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Facebook fuels rise of copycat holidays

1st August 2011 Print

One in four Brits have booked an exotic holiday – after suffering from holiday envy over a friend’s foreign jaunt, a study revealed today.

After viewing someone’s holiday snaps, listening to tales from the trip and even being kept updated via social networking websites, three quarters of people admit they often get hit by the green-eyed monster.

Twenty-seven per cent are left feeling so envious of their friend’s break, they end up booking their own holiday soon after.

One in ten also admitted to arranging their own holiday after hearing about someone else’s trip, despite originally having no plans to go away anywhere.

And almost a fifth of jealous Brits have even booked an identical trip, right down to the same hotel, apartment or villa, after hearing about their friend’s getaway.

Researchers for Teletext Holidays found that the rise in popularity of social networking is adding to the jealous streak, with more than half of Brits putting their holiday snaps on their profile to show off where they have been.

And a quarter also admitted to regularly updating their social networking profile with details of the weather and the fun they are having.

After seeing the Facebook photos on a friend’s profile, 13 per cent of people have gone on to book a similar holiday, while another six per cent have arranged a break after seeing someone’s status.

Another one in ten Brits have also booked their own exotic trip abroad after discovering they were the only one of their friends, relatives or work colleagues not to have gone to a tropical destination.

Mark Bloxham, marketing director, Teletext Holidays: “It’s not surprising that holiday envy is on the rise. Social networking sites make it easier than ever to gloat about where you’ve been or where you are going.”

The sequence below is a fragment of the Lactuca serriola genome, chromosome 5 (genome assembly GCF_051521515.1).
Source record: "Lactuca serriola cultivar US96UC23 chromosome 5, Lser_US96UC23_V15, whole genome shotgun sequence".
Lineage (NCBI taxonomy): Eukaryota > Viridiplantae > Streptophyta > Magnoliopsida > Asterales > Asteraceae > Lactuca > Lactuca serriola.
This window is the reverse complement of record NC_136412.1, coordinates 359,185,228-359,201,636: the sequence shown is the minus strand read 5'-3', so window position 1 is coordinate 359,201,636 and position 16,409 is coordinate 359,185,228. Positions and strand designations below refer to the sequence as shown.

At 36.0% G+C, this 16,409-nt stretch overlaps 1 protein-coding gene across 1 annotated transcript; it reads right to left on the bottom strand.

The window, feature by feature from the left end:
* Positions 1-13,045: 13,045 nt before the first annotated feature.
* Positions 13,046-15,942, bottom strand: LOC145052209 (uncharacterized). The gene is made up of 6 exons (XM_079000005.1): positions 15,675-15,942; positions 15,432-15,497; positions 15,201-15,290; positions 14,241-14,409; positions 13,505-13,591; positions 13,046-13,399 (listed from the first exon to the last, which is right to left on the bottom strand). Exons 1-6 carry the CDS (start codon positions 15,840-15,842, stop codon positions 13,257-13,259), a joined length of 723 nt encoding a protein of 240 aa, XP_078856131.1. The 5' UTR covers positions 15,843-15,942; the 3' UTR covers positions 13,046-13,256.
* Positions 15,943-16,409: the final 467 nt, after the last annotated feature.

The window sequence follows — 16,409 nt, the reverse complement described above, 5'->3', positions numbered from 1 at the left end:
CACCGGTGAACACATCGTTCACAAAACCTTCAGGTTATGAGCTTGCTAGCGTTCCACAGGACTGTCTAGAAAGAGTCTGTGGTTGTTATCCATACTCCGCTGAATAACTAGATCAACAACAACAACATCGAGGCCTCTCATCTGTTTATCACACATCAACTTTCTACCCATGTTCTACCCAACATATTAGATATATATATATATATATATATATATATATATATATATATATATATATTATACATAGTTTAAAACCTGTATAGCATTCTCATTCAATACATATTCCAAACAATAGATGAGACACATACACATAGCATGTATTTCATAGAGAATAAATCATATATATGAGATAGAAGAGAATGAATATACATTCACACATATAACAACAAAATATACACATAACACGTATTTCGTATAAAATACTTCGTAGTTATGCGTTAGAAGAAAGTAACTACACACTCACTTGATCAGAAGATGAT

“More people are updating their status from their sunlounger or posting photos of themselves at the airport, on the beach or next to a world famous landmark, so it’s not surprising that anyone reading it wants some of the excitement for themselves.”

“New technology means that the minute you’ve booked a holiday you can immediately share that information with friends – who can then go on to book exactly the same trip.”

The study of 3,000 Brits found that 58 per cent have been left green with envy after looking through friends’ or relatives’ holiday photos.

Twelve per cent have even refused to look at the snaps because they were too jealous, while another 11 per cent won’t listen to any stories.

And Australia was named as the destination most likely to leave others feeling jealous, followed by the Caribbean islands of the Bahamas and Barbados.

The USA, Maldives, New Zealand, Mauritius, Seychelles and Canada also featured in the top ten.  

The study also revealed that one in ten Brits have lied about how much fun they’ve had on a holiday to impress friends or colleagues.

Top ten destinations most likely to leave others feeling jealous

1. Australia
2. Bahamas
3. Barbados
4. United States of America
5. Maldives
6. New Zealand
7. Mauritius
8 Florida
9. Seychelles
10. Canada